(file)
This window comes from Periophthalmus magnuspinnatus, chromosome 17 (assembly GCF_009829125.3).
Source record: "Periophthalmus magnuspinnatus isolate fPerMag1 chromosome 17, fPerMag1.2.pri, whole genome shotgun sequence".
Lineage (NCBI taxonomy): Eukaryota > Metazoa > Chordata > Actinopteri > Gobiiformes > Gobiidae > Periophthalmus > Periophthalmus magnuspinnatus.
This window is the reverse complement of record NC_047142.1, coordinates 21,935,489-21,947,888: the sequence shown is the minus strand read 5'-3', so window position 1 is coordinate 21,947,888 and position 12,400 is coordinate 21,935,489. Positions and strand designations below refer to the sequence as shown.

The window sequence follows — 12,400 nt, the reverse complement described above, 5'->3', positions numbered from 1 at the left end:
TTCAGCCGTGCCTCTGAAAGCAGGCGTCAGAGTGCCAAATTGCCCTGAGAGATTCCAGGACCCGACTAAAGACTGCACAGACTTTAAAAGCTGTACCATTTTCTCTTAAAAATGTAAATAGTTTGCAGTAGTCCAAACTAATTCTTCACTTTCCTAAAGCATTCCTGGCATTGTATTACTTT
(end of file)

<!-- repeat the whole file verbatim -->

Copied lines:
This window comes from Periophthalmus magnuspinnatus, chromosome 17 (assembly GCF_009829125.3).
Source record: "Periophthalmus magnuspinnatus isolate fPerMag1 chromosome 17, fPerMag1.2.pri, whole genome shotgun sequence".
Lineage (NCBI taxonomy): Eukaryota > Metazoa > Chordata > Actinopteri > Gobiiformes > Gobiidae > Periophthalmus > Periophthalmus magnuspinnatus.
This window is the reverse complement of record NC_047142.1, coordinates 21,935,489-21,947,888: the sequence shown is the minus strand read 5'-3', so window position 1 is coordinate 21,947,888 and position 12,400 is coordinate 21,935,489. Positions and strand designations below refer to the sequence as shown.

The window sequence follows — 12,400 nt, the reverse complement described above, 5'->3', positions numbered from 1 at the left end:
TTCAGCCGTGCCTCTGAAAGCAGGCGTCAGAGTGCCAAATTGCCCTGAGAGATTCCAGGACCCGACTAAAGACTGCACAGACTTTAAAAGCTGTACCATTTTCTCTTAAAAATGTAAATAGTTTGCAGTAGTCCAAACTAATTCTTCACTTTCCTAAAGCATTCCTGGCATTGTATTACTTT